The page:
There are shunt faults on the Seacom and WACS submarine cable systems which will require downtime to repair.
A shunt fault occurs in submarine cables when the cable insulation becomes damaged and causes a short circuit as the metallic core is exposed to seawater.
This type of fault will not cause system downtime as long as the power feed equipment can produce the additional voltage required to maintain the same current.
While there is no immediate downtime, shunt faults must be repaired within a reasonable amount of time to avoid causing problems down the line.
Fixing a shunt fault requires the submarine cable to be pulled up, which will create a typical outage of between one and three days.
Seacom shunt fault
Seacom confirmed that there is a shunt fault on its submarine cable in the Red Sea near Egypt.
The shunt fault is not currently causing any impact to traffic on the Seacom cable system but will need to be repaired as soon as possible.
Repair time will depend on repair ship availability, regulatory, and permitting approvals, as well as other factors such as weather.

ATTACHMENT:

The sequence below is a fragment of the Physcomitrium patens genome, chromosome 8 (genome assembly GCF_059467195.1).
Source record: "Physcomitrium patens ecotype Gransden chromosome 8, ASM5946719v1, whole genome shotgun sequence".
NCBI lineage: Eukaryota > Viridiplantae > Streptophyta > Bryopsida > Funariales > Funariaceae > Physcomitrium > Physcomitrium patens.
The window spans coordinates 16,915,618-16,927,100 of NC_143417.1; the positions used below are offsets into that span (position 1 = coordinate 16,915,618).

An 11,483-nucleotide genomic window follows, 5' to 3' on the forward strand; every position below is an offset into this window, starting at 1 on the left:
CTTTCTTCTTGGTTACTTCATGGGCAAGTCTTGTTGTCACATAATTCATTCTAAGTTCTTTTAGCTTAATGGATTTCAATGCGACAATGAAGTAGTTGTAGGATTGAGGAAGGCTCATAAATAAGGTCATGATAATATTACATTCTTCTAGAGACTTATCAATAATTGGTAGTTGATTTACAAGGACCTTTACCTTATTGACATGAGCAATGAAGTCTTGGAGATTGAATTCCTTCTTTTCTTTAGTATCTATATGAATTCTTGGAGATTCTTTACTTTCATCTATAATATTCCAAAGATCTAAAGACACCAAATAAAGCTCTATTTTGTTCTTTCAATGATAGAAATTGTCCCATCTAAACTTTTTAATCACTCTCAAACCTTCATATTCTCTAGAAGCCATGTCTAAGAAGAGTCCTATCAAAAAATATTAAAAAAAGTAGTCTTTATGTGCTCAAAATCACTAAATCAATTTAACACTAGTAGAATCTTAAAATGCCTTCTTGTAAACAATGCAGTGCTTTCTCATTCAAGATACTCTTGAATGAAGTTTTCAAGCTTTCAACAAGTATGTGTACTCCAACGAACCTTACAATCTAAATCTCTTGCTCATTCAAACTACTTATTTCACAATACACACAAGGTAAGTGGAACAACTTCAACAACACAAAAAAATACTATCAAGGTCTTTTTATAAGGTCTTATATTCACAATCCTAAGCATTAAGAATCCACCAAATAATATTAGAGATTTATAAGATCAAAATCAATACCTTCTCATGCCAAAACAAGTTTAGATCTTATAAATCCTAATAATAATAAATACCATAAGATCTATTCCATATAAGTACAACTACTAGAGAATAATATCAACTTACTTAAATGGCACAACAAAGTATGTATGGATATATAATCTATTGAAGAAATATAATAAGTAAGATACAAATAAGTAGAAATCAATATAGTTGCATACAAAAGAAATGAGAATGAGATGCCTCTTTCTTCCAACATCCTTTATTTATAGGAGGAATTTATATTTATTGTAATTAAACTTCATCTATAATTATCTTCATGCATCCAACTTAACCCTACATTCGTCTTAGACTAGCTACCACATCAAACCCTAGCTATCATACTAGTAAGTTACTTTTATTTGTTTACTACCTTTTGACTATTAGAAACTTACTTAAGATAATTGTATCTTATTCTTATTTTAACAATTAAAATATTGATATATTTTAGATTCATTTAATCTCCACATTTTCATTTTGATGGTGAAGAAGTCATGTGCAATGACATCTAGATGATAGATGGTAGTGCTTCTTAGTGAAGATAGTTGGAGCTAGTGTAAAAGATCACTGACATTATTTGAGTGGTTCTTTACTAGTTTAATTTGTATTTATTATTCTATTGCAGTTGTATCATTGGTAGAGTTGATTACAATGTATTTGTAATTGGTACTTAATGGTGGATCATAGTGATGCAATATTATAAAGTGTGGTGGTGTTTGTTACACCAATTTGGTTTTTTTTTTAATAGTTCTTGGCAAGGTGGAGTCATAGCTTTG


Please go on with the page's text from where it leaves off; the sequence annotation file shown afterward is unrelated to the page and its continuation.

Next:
“The actual repair of any shunt fault on a subsea cable means that the cable will need to be powered down while it is repaired,” Seacom said.
It added that this means that the cable cannot carry any traffic on the segment under repair.
Seacom told MyBroadband that repairing a shunt fault can take anywhere from 24 to 72 hours, depending on the nature of the fault and its location.
“As our international network has resiliency on other cable systems, the majority of traffic on the cable system under repair gets switched onto other subsea cable routes,” Seacom said.
“However, some customer services will be impacted during the repair work, which is done under a Planned Maintenance Event”.
“Often this means that traffic will be routed on other routes which can cause increased latency on data traffic, as an example.”
WACS shunt fault
MyBroadband asked WACS for feedback about the shunt fault on the cable, but the company did not respond by the time of publication.
A WACS partner, however, confirmed that there was a shunt fault on section Segment 4 of the cable.
The impact of the downtime on the WACS cable is likely to be minimised because of redundancy built into the system.